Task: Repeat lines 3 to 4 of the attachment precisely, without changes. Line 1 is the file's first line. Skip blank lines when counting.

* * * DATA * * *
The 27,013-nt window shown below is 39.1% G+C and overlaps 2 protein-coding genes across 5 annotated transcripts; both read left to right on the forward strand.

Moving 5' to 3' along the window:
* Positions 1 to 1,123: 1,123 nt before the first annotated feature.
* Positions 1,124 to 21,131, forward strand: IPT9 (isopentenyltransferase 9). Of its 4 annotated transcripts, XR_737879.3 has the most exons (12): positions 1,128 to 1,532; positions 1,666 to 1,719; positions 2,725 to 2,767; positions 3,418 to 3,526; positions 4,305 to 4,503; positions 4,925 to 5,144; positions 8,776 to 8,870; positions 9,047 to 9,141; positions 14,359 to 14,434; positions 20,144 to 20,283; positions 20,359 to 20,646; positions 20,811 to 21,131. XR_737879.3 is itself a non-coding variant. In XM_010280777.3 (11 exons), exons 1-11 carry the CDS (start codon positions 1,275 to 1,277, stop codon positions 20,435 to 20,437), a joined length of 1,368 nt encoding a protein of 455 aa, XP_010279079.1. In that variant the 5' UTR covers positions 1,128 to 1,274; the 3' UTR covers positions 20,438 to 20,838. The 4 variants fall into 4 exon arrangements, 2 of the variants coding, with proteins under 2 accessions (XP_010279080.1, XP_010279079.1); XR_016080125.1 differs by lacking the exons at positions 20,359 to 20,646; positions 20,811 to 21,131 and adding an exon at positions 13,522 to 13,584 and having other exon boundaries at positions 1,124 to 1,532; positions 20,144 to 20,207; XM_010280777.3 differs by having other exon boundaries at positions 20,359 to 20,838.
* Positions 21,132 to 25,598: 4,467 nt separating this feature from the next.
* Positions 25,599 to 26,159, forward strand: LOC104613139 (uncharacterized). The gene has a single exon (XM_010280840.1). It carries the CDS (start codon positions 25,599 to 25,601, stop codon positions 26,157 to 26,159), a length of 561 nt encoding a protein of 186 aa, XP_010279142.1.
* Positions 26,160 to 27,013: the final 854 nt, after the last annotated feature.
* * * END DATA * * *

* Positions 1 to 1,123: 1,123 nt before the first annotated feature.
* Positions 1,124 to 21,131, forward strand: IPT9 (isopentenyltransferase 9). Of its 4 annotated transcripts, XR_737879.3 has the most exons (12): positions 1,128 to 1,532; positions 1,666 to 1,719; positions 2,725 to 2,767; positions 3,418 to 3,526; positions 4,305 to 4,503; positions 4,925 to 5,144; positions 8,776 to 8,870; positions 9,047 to 9,141; positions 14,359 to 14,434; positions 20,144 to 20,283; positions 20,359 to 20,646; positions 20,811 to 21,131. XR_737879.3 is itself a non-coding variant. In XM_010280777.3 (11 exons), exons 1-11 carry the CDS (start codon positions 1,275 to 1,277, stop codon positions 20,435 to 20,437), a joined length of 1,368 nt encoding a protein of 455 aa, XP_010279079.1. In that variant the 5' UTR covers positions 1,128 to 1,274; the 3' UTR covers positions 20,438 to 20,838. The 4 variants fall into 4 exon arrangements, 2 of the variants coding, with proteins under 2 accessions (XP_010279080.1, XP_010279079.1); XR_016080125.1 differs by lacking the exons at positions 20,359 to 20,646; positions 20,811 to 21,131 and adding an exon at positions 13,522 to 13,584 and having other exon boundaries at positions 1,124 to 1,532; positions 20,144 to 20,207; XM_010280777.3 differs by having other exon boundaries at positions 20,359 to 20,838.